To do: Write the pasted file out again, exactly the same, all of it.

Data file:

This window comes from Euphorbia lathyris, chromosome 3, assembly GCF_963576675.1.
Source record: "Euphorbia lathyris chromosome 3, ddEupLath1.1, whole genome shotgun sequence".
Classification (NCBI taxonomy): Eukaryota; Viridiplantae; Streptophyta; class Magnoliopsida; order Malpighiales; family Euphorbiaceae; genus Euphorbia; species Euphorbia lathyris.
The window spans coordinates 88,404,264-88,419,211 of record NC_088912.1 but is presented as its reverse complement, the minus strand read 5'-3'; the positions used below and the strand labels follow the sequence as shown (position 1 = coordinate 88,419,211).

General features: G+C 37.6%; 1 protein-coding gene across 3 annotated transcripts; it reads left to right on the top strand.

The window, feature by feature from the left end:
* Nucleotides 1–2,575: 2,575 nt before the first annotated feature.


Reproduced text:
This window comes from Euphorbia lathyris, chromosome 3, assembly GCF_963576675.1.
Source record: "Euphorbia lathyris chromosome 3, ddEupLath1.1, whole genome shotgun sequence".
Classification (NCBI taxonomy): Eukaryota; Viridiplantae; Streptophyta; class Magnoliopsida; order Malpighiales; family Euphorbiaceae; genus Euphorbia; species Euphorbia lathyris.
The window spans coordinates 88,404,264-88,419,211 of record NC_088912.1 but is presented as its reverse complement, the minus strand read 5'-3'; the positions used below and the strand labels follow the sequence as shown (position 1 = coordinate 88,419,211).

General features: G+C 37.6%; 1 protein-coding gene across 3 annotated transcripts; it reads left to right on the top strand.

The window, feature by feature from the left end:
* Nucleotides 1–2,575: 2,575 nt before the first annotated feature.